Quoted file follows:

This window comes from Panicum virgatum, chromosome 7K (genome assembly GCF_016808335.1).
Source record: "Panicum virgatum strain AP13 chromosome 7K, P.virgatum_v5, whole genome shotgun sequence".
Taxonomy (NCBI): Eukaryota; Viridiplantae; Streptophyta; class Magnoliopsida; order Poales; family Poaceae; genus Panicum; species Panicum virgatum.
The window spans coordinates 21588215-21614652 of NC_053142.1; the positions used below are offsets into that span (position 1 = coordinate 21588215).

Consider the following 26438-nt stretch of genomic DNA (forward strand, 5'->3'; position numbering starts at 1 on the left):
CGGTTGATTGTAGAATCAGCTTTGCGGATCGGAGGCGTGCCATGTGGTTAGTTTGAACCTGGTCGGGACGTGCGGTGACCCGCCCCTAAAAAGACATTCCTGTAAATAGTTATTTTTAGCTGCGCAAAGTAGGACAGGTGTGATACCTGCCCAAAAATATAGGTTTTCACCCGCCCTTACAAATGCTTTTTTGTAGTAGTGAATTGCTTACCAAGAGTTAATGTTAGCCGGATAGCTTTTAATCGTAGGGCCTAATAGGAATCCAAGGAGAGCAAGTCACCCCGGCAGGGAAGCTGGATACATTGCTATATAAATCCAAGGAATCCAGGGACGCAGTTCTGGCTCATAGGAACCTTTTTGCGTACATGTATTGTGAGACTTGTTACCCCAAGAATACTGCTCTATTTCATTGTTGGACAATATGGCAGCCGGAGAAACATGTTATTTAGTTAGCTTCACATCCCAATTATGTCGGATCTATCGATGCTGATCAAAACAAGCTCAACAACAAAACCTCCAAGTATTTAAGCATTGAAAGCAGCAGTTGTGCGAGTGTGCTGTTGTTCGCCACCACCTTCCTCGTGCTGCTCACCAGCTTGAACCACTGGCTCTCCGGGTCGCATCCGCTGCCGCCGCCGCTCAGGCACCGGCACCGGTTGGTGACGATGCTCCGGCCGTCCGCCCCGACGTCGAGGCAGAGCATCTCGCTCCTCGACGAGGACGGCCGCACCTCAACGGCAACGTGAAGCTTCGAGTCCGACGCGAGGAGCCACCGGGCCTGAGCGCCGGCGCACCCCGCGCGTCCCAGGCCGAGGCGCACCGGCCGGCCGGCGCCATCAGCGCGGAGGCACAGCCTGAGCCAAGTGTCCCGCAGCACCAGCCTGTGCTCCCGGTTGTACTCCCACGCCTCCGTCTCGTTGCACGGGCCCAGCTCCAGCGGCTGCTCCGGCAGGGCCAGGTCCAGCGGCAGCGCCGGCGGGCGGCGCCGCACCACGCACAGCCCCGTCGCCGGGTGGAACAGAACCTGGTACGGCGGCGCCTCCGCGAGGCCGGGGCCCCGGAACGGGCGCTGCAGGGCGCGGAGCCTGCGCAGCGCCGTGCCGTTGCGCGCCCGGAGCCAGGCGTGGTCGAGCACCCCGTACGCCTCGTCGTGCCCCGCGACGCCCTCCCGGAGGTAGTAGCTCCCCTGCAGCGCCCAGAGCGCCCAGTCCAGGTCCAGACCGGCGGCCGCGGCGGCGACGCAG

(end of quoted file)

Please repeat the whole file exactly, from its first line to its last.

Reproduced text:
This window comes from Panicum virgatum, chromosome 7K (genome assembly GCF_016808335.1).
Source record: "Panicum virgatum strain AP13 chromosome 7K, P.virgatum_v5, whole genome shotgun sequence".
Taxonomy (NCBI): Eukaryota; Viridiplantae; Streptophyta; class Magnoliopsida; order Poales; family Poaceae; genus Panicum; species Panicum virgatum.
The window spans coordinates 21588215-21614652 of NC_053142.1; the positions used below are offsets into that span (position 1 = coordinate 21588215).

Consider the following 26438-nt stretch of genomic DNA (forward strand, 5'->3'; position numbering starts at 1 on the left):
CGGTTGATTGTAGAATCAGCTTTGCGGATCGGAGGCGTGCCATGTGGTTAGTTTGAACCTGGTCGGGACGTGCGGTGACCCGCCCCTAAAAAGACATTCCTGTAAATAGTTATTTTTAGCTGCGCAAAGTAGGACAGGTGTGATACCTGCCCAAAAATATAGGTTTTCACCCGCCCTTACAAATGCTTTTTTGTAGTAGTGAATTGCTTACCAAGAGTTAATGTTAGCCGGATAGCTTTTAATCGTAGGGCCTAATAGGAATCCAAGGAGAGCAAGTCACCCCGGCAGGGAAGCTGGATACATTGCTATATAAATCCAAGGAATCCAGGGACGCAGTTCTGGCTCATAGGAACCTTTTTGCGTACATGTATTGTGAGACTTGTTACCCCAAGAATACTGCTCTATTTCATTGTTGGACAATATGGCAGCCGGAGAAACATGTTATTTAGTTAGCTTCACATCCCAATTATGTCGGATCTATCGATGCTGATCAAAACAAGCTCAACAACAAAACCTCCAAGTATTTAAGCATTGAAAGCAGCAGTTGTGCGAGTGTGCTGTTGTTCGCCACCACCTTCCTCGTGCTGCTCACCAGCTTGAACCACTGGCTCTCCGGGTCGCATCCGCTGCCGCCGCCGCTCAGGCACCGGCACCGGTTGGTGACGATGCTCCGGCCGTCCGCCCCGACGTCGAGGCAGAGCATCTCGCTCCTCGACGAGGACGGCCGCACCTCAACGGCAACGTGAAGCTTCGAGTCCGACGCGAGGAGCCACCGGGCCTGAGCGCCGGCGCACCCCGCGCGTCCCAGGCCGAGGCGCACCGGCCGGCCGGCGCCATCAGCGCGGAGGCACAGCCTGAGCCAAGTGTCCCGCAGCACCAGCCTGTGCTCCCGGTTGTACTCCCACGCCTCCGTCTCGTTGCACGGGCCCAGCTCCAGCGGCTGCTCCGGCAGGGCCAGGTCCAGCGGCAGCGCCGGCGGGCGGCGCCGCACCACGCACAGCCCCGTCGCCGGGTGGAACAGAACCTGGTACGGCGGCGCCTCCGCGAGGCCGGGGCCCCGGAACGGGCGCTGCAGGGCGCGGAGCCTGCGCAGCGCCGTGCCGTTGCGCGCCCGGAGCCAGGCGTGGTCGAGCACCCCGTACGCCTCGTCGTGCCCCGCGACGCCCTCCCGGAGGTAGTAGCTCCCCTGCAGCGCCCAGAGCGCCCAGTCCAGGTCCAGACCGGCGGCCGCGGCGGCGACGCAG